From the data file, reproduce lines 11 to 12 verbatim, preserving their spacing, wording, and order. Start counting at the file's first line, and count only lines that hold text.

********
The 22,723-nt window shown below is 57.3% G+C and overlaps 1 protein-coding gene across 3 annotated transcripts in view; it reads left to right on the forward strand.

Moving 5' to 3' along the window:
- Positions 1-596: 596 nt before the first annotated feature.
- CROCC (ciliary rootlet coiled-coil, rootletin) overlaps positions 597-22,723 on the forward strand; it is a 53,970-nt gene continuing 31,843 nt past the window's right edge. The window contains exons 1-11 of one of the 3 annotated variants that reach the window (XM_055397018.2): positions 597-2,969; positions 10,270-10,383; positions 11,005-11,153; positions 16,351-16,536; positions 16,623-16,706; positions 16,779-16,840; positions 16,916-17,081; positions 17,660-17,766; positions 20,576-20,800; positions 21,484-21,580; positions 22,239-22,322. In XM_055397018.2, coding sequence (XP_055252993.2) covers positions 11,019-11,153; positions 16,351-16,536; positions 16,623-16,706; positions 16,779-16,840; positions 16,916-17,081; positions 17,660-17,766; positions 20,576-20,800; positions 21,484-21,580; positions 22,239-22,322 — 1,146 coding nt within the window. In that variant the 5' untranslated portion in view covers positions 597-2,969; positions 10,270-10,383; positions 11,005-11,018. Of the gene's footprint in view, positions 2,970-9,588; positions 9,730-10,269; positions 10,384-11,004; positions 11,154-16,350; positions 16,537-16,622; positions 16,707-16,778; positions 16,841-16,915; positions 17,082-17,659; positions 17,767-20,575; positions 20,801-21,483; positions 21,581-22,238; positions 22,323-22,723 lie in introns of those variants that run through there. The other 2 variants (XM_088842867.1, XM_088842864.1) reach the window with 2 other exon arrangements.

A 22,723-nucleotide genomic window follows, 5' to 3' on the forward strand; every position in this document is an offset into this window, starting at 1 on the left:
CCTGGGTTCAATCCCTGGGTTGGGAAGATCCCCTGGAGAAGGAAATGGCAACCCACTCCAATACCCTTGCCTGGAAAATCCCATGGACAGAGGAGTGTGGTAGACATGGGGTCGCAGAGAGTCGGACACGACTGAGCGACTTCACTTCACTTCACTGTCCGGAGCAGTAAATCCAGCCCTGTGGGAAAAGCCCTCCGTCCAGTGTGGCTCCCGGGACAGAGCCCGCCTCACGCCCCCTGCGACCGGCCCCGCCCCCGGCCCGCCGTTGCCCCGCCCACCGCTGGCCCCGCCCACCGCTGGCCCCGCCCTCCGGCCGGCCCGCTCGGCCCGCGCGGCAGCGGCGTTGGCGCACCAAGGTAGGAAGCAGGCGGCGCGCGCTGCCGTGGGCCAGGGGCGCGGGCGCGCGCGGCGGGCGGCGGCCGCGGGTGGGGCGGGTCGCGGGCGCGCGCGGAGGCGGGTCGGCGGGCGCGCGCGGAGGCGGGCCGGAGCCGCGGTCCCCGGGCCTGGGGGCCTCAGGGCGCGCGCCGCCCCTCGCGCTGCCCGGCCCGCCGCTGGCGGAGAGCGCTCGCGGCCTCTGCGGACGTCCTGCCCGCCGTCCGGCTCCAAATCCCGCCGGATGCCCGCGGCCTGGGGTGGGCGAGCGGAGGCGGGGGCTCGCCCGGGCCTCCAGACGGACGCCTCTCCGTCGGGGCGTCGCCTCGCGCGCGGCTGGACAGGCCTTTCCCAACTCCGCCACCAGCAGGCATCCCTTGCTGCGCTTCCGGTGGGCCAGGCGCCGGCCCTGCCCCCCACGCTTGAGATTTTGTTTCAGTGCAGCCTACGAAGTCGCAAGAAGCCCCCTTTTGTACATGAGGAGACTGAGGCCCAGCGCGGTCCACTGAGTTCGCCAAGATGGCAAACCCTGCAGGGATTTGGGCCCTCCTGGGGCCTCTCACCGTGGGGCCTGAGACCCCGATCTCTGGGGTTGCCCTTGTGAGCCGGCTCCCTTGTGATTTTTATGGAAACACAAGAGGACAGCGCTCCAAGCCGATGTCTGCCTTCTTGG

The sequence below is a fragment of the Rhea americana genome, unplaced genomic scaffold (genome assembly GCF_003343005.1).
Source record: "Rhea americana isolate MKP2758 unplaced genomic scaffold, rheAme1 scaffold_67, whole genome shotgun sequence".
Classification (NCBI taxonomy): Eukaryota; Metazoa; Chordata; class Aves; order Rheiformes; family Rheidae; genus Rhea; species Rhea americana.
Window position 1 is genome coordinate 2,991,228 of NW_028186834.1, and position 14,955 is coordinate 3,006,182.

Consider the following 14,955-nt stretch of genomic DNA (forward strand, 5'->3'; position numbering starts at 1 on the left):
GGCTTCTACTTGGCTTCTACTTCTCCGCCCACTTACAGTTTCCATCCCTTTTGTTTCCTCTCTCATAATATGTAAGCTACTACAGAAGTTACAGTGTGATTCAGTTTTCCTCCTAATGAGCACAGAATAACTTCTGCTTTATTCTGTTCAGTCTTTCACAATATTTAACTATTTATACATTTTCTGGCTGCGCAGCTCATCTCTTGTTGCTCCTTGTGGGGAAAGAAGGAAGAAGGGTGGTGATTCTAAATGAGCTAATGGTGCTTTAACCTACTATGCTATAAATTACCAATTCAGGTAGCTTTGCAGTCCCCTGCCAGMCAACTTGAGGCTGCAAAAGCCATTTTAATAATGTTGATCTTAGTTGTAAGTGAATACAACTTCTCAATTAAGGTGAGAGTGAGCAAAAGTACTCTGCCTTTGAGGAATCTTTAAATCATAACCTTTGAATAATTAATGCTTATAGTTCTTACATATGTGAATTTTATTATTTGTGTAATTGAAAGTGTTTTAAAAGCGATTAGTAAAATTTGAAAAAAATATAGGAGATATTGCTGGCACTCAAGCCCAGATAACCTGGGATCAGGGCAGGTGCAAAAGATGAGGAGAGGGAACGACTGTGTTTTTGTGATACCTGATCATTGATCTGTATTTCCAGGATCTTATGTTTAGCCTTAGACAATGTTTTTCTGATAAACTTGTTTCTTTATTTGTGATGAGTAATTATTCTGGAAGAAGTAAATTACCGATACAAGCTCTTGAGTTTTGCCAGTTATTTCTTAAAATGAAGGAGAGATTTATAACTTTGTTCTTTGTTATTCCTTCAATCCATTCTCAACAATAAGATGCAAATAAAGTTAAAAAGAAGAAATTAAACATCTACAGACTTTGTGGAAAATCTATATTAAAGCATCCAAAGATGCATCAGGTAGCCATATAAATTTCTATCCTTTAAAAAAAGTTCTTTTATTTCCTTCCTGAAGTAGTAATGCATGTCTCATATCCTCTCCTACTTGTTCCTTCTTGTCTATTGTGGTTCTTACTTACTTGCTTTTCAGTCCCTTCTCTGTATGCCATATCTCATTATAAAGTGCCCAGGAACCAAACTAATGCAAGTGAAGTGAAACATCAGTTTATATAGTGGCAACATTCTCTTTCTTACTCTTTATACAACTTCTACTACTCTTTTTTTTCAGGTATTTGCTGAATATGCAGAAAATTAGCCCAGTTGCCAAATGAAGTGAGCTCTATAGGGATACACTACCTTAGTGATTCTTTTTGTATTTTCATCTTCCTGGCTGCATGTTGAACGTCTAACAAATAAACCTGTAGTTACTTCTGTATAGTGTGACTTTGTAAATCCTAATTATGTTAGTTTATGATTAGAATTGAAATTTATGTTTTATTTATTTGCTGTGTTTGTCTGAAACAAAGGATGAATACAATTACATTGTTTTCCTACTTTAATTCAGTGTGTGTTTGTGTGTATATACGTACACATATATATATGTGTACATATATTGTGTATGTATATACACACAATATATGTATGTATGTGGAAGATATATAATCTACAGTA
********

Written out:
Consider the following 14,955-nt stretch of genomic DNA (forward strand, 5'->3'; position numbering starts at 1 on the left):
GGCTTCTACTTGGCTTCTACTTCTCCGCCCACTTACAGTTTCCATCCCTTTTGTTTCCTCTCTCATAATATGTAAGCTACTACAGAAGTTACAGTGTGATTCAGTTTTCCTCCTAATGAGCACAGAATAACTTCTGCTTTATTCTGTTCAGTCTTTCACAATATTTAACTATTTATACATTTTCTGGCTGCGCAGCTCATCTCTTGTTGCTCCTTGTGGGGAAAGAAGGAAGAAGGGTGGTGATTCTAAATGAGCTAATGGTGCTTTAACCTACTATGCTATAAATTACCAATTCAGGTAGCTTTGCAGTCCCCTGCCAGMCAACTTGAGGCTGCAAAAGCCATTTTAATAATGTTGATCTTAGTTGTAAGTGAATACAACTTCTCAATTAAGGTGAGAGTGAGCAAAAGTACTCTGCCTTTGAGGAATCTTTAAATCATAACCTTTGAATAATTAATGCTTATAGTTCTTACATATGTGAATTTTATTATTTGTGTAATTGAAAGTGTTTTAAAAGCGATTAGTAAAATTTGAAAAAAATATAGGAGATATTGCTGGCACTCAAGCCCAGATAACCTGGGATCAGGGCAGGTGCAAAAGATGAGGAGAGGGAACGACTGTGTTTTTGTGATACCTGATCATTGATCTGTATTTCCAGGATCTTATGTTTAGCCTTAGACAATGTTTTTCTGATAAACTTGTTTCTTTATTTGTGATGAGTAATTATTCTGGAAGAAGTAAATTACCGATACAAGCTCTTGAGTTTTGCCAGTTATTTCTTAAAATGAAGGAGAGATTTATAACTTTGTTCTTTGTTATTCCTTCAATCCATTCTCAACAATAAGATGCAAATAAAGTTAAAAAGAAGAAATTAAACATCTACAGACTTTGTGGAAAATCTATATTAAAGCATCCAAAGATGCATCAGGTAGCCATATAAATTTCTATCCTTTAAAAAAAGTTCTTTTATTTCCTTCCTGAAGTAGTAATGCATGTCTCATATCCTCTCCTACTTGTTCCTTCTTGTCTATTGTGGTTCTTACTTACTTGCTTTTCAGTCCCTTCTCTGTATGCCATATCTCATTATAAAGTGCCCAGGAACCAAACTAATGCAAGTGAAGTGAAACATCAGTTTATATAGTGGCAACATTCTCTTTCTTACTCTTTATACAACTTCTACTACTCTTTTTTTTCAGGTATTTGCTGAATATGCAGAAAATTAGCCCAGTTGCCAAATGAAGTGAGCTCTATAGGGATACACTACCTTAGTGATTCTTTTTGTATTTTCATCTTCCTGGCTGCATGTTGAACGTCTAACAAATAAACCTGTAGTTACTTCTGTATAGTGTGACTTTGTAAATCCTAATTATGTTAGTTTATGATTAGAATTGAAATTTATGTTTTATTTATTTGCTGTGTTTGTCTGAAACAAAGGATGAATACAATTACATTGTTTTCCTACTTTAATTCAGTGTGTGTTTGTGTGTATATACGTACACATATATATATGTGTACATATATTGTGTATGTATATACACACAATATATGTATGTATGTGGAAGATATATAATCTACAGTA